Though the property may have partaken the character of self acquired property during the life time of Venkatarao, after his death, it is available for partition among the class-I heirs. = whether the said matter is covered by Section 6 or Section 8 of the Act. = Section 6: Devolution of interest of coparcenary property: When a male Hindu dies after the commencement of this Act, having at the time of his death an interest in a Mitakshara coparcenary property, his interest in the property shall devolve by survivorship upon the surviving members of the coparcenary and not in accordance with this Act: Provided that, if the deceased had left him surviving a female relative specified in class I of the Schedule or a male relative specified in that class who claims through such female relative, the interest of the deceased in the Mitakshara coparcenary property shall devolve by testamentary or intestate succession, as the case may be, under this Act and not by survivorship. Explanation 1.- For the purpose of this section, the interest of a Hindu Mitakshara coparcener shall be deemed to be the share in the property that would have been allotted to him if a partition of the property had taken place immediately before his death, irrespective of whether he was entitled to claim partition or not. Explanation 2.- Nothing contained in the proviso to this section shall be construed as enabling a person who has separated himself from the coparcenary before the death of the deceased or any of his heirs to claim on intestacy a share in the interest referred to therein. Section 8: General rules of succession in the case of males.- The property of a male Hindu dying intestate shall devolve according to the provisions of this Chapter:- a) firstly, upon the heirs, being the relatives specified in class I of the Schedule; b) secondly, if there is no heir of class I, then upon the heirs, being the relatives specified in class II of the Schedule; c) thirdly, if there is no heir of any of the two classes, then upon the agnates of the deceased; and d) lastly, if there is no agnate, then upon the cognates of the deceased. Section 6 gets attracted whenever a Hindu male, who was a member of coparcenary dies before any partition in the family has taken place. In such an event, his interest in the coparcenary property would devolve by survivorship and not by succession. In other words, if there existed four members in a coparcenary, each one of them would be entitled to 1/4th share in the event of any partition taking place; and if one of the coparcener’s dies before the partition has taken place, his interest in the coparcenary would result in change of shares meaning thereby; that the shares of the remaining three members would become 1/3rd each. Exception carved out under the proviso is that, if such coparcener is survived by a class-I female heir, his interest would devolve upon such class-I heir, or any male person claiming through her by succession. This can be exemplified by taking the instance of a son, who is a member of the coparcenary predeceasing his mother. In such an event, his share which would have been determined, had a partition taken place when he was alive would devolve upon his mother. However, it is only the male successors of the mother of the deceased, that would entitle to claim the said property through her. Section 8 operates in cases where a Hindu male, not being a member of coparcenary but holding property in his own right, dies. In such an event, the devolution would be through succession in favour of this class-I heirs, and in their absence to class-II heirs, and so on. A typical transformation of the character and nature of property takes place, in the event of death of a Hindu male, who held property in his own right. Take for instance; a Hindu male acquired property in different ways i.e., a) through his own efforts, i.e., self-acquisition or b) through partition in a joint family or c) through gift/settlement or other kinds of transfers from his kin or d) through succession. If during his life time any of his children demands partition of the said properties, he can resist the same by pleading that the properties, except those that have devolved through succession i.e., ancestral properties are his self acquisitions; and not available for partition. However, if he dies intestate, leaving behind the properties held by him, whether through succession, or in partition or through self-acquisition, or through transfer from his kin would become available for being shared by his class-I heirs. The properties, which, till his death were his self acquisitions would assume a different character and would be available for partition, among the class-I heirs of the deceased. In the instant case, Venkatarao died holding the suit properties in the form of self-acquisitions. Had any demand been made by his daughters for partition, during his life time, he could have effectively resisted the same by pleading that his self acquired properties are not available for partition. On his death, a substantial change takes place be it as regards the persons who can claim the share in it, or the nature of the property. The class-I heirs include not only his daughters i.e., second appellant and second respondent but also his mother and wife, first respondent and first appellant respectively, whereas the coparceners could have been his daughters alone. The property loses its character of self-acquisition and would be available for partition.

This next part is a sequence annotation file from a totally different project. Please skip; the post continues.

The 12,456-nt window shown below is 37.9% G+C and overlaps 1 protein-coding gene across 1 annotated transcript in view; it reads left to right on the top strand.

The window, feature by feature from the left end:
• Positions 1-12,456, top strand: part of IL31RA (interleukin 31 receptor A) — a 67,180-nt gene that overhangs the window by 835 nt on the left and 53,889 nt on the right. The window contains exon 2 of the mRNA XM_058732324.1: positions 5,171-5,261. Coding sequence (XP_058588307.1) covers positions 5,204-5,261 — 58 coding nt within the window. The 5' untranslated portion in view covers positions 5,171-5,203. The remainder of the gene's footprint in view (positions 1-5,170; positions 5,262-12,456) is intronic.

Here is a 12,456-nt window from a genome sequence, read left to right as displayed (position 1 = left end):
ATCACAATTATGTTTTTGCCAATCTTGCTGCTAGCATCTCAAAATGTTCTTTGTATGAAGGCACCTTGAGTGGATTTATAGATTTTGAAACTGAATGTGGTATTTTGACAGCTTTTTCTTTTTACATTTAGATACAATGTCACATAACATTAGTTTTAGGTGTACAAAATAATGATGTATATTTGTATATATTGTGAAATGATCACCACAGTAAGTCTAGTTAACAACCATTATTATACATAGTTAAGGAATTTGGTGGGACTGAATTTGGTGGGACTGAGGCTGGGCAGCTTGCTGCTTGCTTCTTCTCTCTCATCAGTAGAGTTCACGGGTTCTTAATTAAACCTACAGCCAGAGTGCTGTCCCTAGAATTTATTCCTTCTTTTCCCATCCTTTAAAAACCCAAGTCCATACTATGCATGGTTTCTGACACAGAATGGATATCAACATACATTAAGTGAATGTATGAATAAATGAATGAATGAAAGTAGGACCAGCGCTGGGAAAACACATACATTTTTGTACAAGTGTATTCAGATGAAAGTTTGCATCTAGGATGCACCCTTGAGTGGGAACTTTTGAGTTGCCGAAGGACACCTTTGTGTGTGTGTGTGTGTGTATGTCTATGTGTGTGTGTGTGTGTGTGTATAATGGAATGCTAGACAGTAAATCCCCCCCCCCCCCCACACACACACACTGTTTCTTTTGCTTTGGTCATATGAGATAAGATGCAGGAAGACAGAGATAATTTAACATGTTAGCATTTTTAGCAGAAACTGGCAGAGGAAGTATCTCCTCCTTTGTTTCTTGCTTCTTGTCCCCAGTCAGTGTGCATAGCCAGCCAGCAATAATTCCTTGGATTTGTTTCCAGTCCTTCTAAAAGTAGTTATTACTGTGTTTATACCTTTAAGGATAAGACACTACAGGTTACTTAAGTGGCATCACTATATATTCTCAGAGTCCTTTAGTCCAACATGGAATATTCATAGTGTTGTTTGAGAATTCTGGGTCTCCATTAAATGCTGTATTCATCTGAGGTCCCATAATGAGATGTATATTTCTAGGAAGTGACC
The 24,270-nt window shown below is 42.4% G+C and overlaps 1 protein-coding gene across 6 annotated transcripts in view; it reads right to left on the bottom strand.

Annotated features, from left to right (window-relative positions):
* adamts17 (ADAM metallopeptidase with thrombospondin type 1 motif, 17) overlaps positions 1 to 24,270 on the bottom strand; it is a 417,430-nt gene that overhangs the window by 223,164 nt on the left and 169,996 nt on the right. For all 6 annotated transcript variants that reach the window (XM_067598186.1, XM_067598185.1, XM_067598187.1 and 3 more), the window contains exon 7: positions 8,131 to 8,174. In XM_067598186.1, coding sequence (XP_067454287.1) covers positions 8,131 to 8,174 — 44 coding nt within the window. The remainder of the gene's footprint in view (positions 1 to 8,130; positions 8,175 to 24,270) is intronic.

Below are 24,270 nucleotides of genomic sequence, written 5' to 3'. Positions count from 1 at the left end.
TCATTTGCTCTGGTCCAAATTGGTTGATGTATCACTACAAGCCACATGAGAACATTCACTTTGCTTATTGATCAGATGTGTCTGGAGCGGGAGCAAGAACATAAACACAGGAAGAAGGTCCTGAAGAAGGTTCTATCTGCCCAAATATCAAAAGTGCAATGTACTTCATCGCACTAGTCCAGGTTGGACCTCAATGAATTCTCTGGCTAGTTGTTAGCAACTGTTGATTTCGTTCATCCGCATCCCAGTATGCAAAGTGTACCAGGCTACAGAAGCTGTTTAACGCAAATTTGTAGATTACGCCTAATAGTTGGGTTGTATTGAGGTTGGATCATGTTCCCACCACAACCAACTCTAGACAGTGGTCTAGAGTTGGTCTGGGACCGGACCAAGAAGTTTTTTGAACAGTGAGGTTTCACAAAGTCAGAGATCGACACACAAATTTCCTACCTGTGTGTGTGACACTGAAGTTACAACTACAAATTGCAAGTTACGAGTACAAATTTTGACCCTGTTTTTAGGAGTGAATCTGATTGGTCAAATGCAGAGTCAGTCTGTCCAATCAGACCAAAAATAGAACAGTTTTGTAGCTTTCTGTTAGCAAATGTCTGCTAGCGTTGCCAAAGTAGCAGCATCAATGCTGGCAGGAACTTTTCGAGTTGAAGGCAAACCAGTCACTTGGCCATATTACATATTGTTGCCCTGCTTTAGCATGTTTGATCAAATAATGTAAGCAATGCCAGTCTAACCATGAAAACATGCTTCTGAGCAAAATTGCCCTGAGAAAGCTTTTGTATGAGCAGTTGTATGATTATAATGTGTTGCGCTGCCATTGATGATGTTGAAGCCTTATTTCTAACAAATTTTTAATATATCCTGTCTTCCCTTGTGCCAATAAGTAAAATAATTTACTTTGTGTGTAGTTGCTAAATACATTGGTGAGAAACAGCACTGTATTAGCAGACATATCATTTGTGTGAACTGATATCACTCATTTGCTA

published in http://164.100.12.10/hcorders/orders/2011/sa/sa_1198_2011.html *HON’BLE SRI JUSTICE L.NARASIMHA REDDY +S.A. No.1198 of 2011 %15.12.2011 # Sadhineni Rajani and another. ….. APPELLANTS AND Sadhineni Hymavathi and others.   …..RESPONDENTS ! Counsel for the appellants:   SRI C.Panduranga Rao ^ Counsel for the respondents: SRI G. Pedda Babu. < Gist: > Head Note: ? Cases referred:    [1] AIR 1953 Supreme Court 495 … Continue reading